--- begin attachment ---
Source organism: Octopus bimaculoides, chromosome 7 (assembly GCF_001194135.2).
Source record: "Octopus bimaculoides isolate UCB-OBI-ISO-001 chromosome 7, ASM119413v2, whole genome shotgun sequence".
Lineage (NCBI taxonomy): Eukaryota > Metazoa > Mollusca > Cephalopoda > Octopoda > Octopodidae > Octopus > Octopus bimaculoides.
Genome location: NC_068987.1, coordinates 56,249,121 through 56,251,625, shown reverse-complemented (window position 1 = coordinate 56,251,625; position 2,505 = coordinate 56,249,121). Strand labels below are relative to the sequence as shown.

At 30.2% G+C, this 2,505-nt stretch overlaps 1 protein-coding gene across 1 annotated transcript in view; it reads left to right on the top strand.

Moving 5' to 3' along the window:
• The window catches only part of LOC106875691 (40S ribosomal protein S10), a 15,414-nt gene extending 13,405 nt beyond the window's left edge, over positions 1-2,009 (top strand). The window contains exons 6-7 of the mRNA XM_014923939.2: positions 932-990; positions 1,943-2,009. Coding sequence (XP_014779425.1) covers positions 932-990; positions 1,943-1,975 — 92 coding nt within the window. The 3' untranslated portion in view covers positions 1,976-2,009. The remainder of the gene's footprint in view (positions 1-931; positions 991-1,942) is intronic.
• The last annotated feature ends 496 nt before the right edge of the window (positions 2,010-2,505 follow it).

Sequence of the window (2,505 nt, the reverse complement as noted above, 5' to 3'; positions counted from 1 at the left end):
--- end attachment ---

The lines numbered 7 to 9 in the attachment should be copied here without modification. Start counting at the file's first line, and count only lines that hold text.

• The window catches only part of LOC106875691 (40S ribosomal protein S10), a 15,414-nt gene extending 13,405 nt beyond the window's left edge, over positions 1-2,009 (top strand). The window contains exons 6-7 of the mRNA XM_014923939.2: positions 932-990; positions 1,943-2,009. Coding sequence (XP_014779425.1) covers positions 932-990; positions 1,943-1,975 — 92 coding nt within the window. The 3' untranslated portion in view covers positions 1,976-2,009. The remainder of the gene's footprint in view (positions 1-931; positions 991-1,942) is intronic.
• The last annotated feature ends 496 nt before the right edge of the window (positions 2,010-2,505 follow it).

Sequence of the window (2,505 nt, the reverse complement as noted above, 5' to 3'; positions counted from 1 at the left end):